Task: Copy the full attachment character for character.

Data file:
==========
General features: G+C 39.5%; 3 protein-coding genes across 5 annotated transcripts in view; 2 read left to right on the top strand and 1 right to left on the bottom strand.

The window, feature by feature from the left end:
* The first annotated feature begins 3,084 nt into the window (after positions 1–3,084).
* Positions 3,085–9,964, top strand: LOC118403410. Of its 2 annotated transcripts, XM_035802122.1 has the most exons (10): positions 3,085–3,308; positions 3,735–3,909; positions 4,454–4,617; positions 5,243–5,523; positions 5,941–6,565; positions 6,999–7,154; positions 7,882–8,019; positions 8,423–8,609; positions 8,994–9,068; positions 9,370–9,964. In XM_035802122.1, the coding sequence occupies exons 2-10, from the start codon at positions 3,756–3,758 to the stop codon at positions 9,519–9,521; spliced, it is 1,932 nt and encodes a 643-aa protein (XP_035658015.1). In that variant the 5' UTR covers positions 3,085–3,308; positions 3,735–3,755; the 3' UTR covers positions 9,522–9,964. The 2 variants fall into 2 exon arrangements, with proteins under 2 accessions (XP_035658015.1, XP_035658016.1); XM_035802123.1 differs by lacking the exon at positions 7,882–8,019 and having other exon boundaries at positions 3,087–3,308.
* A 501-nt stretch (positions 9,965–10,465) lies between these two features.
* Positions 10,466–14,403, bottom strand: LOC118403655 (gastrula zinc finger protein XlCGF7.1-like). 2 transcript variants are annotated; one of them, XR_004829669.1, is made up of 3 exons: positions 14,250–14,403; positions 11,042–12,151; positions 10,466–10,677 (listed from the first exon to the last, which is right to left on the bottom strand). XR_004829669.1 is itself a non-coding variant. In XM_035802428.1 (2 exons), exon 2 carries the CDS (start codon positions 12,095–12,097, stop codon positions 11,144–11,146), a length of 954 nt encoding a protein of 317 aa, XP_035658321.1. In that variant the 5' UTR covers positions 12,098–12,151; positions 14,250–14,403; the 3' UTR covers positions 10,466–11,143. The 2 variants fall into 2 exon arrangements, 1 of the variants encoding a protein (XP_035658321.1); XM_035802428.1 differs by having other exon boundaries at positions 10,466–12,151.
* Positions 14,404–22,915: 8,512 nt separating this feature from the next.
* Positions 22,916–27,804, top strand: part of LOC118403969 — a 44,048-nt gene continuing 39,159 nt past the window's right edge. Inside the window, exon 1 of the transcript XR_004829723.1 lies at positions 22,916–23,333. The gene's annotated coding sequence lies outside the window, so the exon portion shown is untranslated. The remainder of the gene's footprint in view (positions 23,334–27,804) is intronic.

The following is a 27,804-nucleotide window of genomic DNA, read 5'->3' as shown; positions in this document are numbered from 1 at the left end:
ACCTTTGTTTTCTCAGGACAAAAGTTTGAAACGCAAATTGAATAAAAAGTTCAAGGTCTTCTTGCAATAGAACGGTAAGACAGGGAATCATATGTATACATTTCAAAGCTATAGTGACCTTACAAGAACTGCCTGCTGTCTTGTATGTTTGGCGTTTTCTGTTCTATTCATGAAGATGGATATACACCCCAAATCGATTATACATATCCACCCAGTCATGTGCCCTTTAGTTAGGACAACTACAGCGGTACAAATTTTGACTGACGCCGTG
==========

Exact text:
General features: G+C 39.5%; 3 protein-coding genes across 5 annotated transcripts in view; 2 read left to right on the top strand and 1 right to left on the bottom strand.

The window, feature by feature from the left end:
* The first annotated feature begins 3,084 nt into the window (after positions 1–3,084).
* Positions 3,085–9,964, top strand: LOC118403410. Of its 2 annotated transcripts, XM_035802122.1 has the most exons (10): positions 3,085–3,308; positions 3,735–3,909; positions 4,454–4,617; positions 5,243–5,523; positions 5,941–6,565; positions 6,999–7,154; positions 7,882–8,019; positions 8,423–8,609; positions 8,994–9,068; positions 9,370–9,964. In XM_035802122.1, the coding sequence occupies exons 2-10, from the start codon at positions 3,756–3,758 to the stop codon at positions 9,519–9,521; spliced, it is 1,932 nt and encodes a 643-aa protein (XP_035658015.1). In that variant the 5' UTR covers positions 3,085–3,308; positions 3,735–3,755; the 3' UTR covers positions 9,522–9,964. The 2 variants fall into 2 exon arrangements, with proteins under 2 accessions (XP_035658015.1, XP_035658016.1); XM_035802123.1 differs by lacking the exon at positions 7,882–8,019 and having other exon boundaries at positions 3,087–3,308.
* A 501-nt stretch (positions 9,965–10,465) lies between these two features.
* Positions 10,466–14,403, bottom strand: LOC118403655 (gastrula zinc finger protein XlCGF7.1-like). 2 transcript variants are annotated; one of them, XR_004829669.1, is made up of 3 exons: positions 14,250–14,403; positions 11,042–12,151; positions 10,466–10,677 (listed from the first exon to the last, which is right to left on the bottom strand). XR_004829669.1 is itself a non-coding variant. In XM_035802428.1 (2 exons), exon 2 carries the CDS (start codon positions 12,095–12,097, stop codon positions 11,144–11,146), a length of 954 nt encoding a protein of 317 aa, XP_035658321.1. In that variant the 5' UTR covers positions 12,098–12,151; positions 14,250–14,403; the 3' UTR covers positions 10,466–11,143. The 2 variants fall into 2 exon arrangements, 1 of the variants encoding a protein (XP_035658321.1); XM_035802428.1 differs by having other exon boundaries at positions 10,466–12,151.
* Positions 14,404–22,915: 8,512 nt separating this feature from the next.
* Positions 22,916–27,804, top strand: part of LOC118403969 — a 44,048-nt gene continuing 39,159 nt past the window's right edge. Inside the window, exon 1 of the transcript XR_004829723.1 lies at positions 22,916–23,333. The gene's annotated coding sequence lies outside the window, so the exon portion shown is untranslated. The remainder of the gene's footprint in view (positions 23,334–27,804) is intronic.

The following is a 27,804-nucleotide window of genomic DNA, read 5'->3' as shown; positions in this document are numbered from 1 at the left end:
ACCTTTGTTTTCTCAGGACAAAAGTTTGAAACGCAAATTGAATAAAAAGTTCAAGGTCTTCTTGCAATAGAACGGTAAGACAGGGAATCATATGTATACATTTCAAAGCTATAGTGACCTTACAAGAACTGCCTGCTGTCTTGTATGTTTGGCGTTTTCTGTTCTATTCATGAAGATGGATATACACCCCAAATCGATTATACATATCCACCCAGTCATGTGCCCTTTAGTTAGGACAACTACAGCGGTACAAATTTTGACTGACGCCGTG